Human rights standards set out the rights and freedoms which an individual is entitled to exercise and which the state should respect, such as freedom of expression, freedom of belief, the right to be free from torture, the right to a fair trial and the right to life. Some of these rights may be subject to lawful restriction, for example, where there is a conflict between two rights or where the full exercise of the right could pose a threat to the security of the state. However, certain rights are so fundamental that they may never be restricted on any ground, even in times of emergency or war. The right to life is one of these, and the state may never deprive an individual of the right to life in an arbitrary manner for any reason.

International human rights law sets out the norms and also creates a certain number of mechanisms which are responsible for the supervision of respect for the norms at the international level - it is these mechanisms which will be examined in detail in Part IV of this handbook. However, human rights law must also become a part of the national legal system. In some states, international law may be directly invoked in the national courts, so that once a state has accepted international obligations, for example by signing a treaty, it is possible to rely on those standards in court. In other systems, the state must adopt a piece of national legislation that incorporates the international standards in order for them to take effect at the national level. Once a state has accepted such obligations, it must respect and implement them. In particular, it cannot claim that its national laws prevent it from fulfilling its obligations. The obligations are general in nature, however, and the state is free to choose the means by which it implements them, provided the general objective is achieved.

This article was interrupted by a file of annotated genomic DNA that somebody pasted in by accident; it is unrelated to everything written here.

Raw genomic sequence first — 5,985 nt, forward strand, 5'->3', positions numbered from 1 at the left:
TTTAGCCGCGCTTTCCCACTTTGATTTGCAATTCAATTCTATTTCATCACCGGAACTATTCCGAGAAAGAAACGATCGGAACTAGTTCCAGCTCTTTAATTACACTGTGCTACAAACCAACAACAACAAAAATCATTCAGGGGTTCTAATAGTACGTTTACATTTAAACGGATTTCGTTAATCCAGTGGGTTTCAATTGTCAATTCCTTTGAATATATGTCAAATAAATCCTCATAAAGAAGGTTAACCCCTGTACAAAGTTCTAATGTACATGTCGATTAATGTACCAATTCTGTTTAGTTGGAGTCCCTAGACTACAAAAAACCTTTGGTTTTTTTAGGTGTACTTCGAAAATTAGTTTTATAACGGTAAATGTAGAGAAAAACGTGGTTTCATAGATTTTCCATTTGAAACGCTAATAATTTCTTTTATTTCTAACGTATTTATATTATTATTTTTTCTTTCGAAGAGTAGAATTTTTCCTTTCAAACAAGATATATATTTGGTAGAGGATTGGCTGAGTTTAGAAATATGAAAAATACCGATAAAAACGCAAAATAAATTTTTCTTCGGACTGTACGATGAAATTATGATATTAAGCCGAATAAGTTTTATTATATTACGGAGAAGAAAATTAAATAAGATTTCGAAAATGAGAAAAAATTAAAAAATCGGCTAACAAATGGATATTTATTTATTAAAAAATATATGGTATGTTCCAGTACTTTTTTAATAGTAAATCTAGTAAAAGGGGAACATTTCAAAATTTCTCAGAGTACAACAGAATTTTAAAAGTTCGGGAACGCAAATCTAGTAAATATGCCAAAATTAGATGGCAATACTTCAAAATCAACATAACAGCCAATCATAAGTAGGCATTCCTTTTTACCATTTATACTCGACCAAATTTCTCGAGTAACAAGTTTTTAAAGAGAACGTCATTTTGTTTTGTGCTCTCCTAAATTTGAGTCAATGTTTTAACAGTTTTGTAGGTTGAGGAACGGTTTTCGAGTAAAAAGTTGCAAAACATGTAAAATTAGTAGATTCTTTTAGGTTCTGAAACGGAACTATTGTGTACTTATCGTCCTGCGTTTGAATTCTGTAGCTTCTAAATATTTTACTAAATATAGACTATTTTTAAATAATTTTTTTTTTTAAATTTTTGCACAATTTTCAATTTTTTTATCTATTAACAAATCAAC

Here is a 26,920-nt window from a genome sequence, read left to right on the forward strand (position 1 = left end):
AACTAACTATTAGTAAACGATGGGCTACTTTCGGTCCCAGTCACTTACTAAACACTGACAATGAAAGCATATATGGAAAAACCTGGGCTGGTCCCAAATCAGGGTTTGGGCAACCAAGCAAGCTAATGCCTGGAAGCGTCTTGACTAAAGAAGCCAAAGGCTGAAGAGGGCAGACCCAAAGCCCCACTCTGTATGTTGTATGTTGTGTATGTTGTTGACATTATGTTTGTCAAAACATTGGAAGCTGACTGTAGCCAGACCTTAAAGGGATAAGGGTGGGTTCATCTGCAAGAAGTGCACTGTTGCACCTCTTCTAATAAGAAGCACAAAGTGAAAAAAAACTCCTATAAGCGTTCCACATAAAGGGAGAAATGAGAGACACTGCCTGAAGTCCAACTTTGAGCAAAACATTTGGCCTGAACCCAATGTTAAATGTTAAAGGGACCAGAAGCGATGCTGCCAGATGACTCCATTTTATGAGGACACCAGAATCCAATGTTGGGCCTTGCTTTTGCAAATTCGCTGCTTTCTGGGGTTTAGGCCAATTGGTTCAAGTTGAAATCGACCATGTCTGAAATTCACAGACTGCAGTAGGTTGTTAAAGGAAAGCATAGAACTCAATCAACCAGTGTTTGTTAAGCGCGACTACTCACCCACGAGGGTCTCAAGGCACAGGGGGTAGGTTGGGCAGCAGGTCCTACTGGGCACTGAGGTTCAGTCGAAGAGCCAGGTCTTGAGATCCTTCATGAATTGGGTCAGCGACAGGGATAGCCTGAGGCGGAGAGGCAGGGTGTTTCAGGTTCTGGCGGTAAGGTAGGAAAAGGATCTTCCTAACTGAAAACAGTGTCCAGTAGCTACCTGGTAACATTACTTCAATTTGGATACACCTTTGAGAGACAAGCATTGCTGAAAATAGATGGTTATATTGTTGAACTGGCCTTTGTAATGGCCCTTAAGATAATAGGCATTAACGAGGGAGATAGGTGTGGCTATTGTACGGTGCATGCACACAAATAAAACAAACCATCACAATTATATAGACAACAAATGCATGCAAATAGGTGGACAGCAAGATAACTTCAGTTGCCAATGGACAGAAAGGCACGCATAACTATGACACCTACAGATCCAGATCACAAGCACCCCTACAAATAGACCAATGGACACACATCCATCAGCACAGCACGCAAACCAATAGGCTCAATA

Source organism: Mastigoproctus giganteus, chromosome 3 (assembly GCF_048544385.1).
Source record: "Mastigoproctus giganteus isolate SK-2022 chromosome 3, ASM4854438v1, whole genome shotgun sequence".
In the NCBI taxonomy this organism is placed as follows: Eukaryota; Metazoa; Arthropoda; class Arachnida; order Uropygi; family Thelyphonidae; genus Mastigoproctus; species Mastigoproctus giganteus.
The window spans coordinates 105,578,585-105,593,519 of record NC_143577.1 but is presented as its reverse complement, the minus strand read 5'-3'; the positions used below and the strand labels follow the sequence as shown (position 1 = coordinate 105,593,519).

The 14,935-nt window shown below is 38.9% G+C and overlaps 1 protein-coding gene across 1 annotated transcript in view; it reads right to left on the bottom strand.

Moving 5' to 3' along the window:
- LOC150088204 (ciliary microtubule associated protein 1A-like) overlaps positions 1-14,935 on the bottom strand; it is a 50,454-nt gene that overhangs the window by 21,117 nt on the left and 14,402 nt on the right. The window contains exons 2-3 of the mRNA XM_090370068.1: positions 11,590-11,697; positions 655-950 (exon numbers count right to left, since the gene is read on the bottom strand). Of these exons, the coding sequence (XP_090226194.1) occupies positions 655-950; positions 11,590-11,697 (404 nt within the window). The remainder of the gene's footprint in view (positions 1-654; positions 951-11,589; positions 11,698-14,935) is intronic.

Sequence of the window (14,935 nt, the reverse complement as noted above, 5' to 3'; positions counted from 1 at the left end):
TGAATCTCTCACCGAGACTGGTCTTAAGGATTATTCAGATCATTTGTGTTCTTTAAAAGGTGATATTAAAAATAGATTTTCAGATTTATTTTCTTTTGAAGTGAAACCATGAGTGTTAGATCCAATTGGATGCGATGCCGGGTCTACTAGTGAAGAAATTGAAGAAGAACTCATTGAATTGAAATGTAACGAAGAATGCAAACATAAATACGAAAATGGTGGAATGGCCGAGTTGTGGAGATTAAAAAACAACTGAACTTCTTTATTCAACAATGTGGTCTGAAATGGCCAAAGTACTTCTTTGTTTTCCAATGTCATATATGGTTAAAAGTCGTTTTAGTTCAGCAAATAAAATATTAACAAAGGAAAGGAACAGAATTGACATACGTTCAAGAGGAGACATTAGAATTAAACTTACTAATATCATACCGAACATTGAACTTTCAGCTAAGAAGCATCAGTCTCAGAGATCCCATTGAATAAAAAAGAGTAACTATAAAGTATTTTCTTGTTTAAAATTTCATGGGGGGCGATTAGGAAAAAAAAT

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2.2. International Law of Armed Conflict

The International Law of Armed Conflict (ILAC), also referred to as international humanitarian law, is a branch of law which applies only in situations of armed conflict, both international (where the conflict involves two or more states) and non-international (where the conflict takes place in the territory of a single state and may involve governmental forces and one or more opposition forces, or only non-governmental forces divided into opposing factions). ILAC is often confused with human rights law, a confusion increased by the use of the term 'humanitarian law', but they are two independent legal regimes and function in quite different ways. In particular, it is important to understand that while human rights law creates obligations on the state which, if violated, give rise to the international responsibility of the state for breach of its treaty obligations, ILAC creates obligations for both the individual and the state, and it is possible for an individual to be tried before a criminal or military court on the basis of ILAC.

The ILAC has drawn up two main sets of rules: those regulating the conduct of hostilities (means and methods of warfare) and those regarding the treatment of vulnerable persons affected by war (the protection of victims). The rules relating to means and methods of warfare are particularly relevant in the context of unlawful killings, as they cover such matters as who or what, may be targeted, how they may be targeted, and what weapons may be lawfully used and under what conditions. The rules relating to the protection of victims are also important because they are based on the premise that persons not fighting, should be entitled to protection and cannot be deliberately targeted. The ILAC rules, which are most relevant to the right to life, will be identified in Chapter 3.1.3. As will be seen, the fields of application of human rights law and ILAC overlap and, where the incident took place in the context of an armed conflict, a single factual situation may be analysed both in human rights terms and in terms of ILAC, making it possible to argue multiple violations on the basis of the same set of events.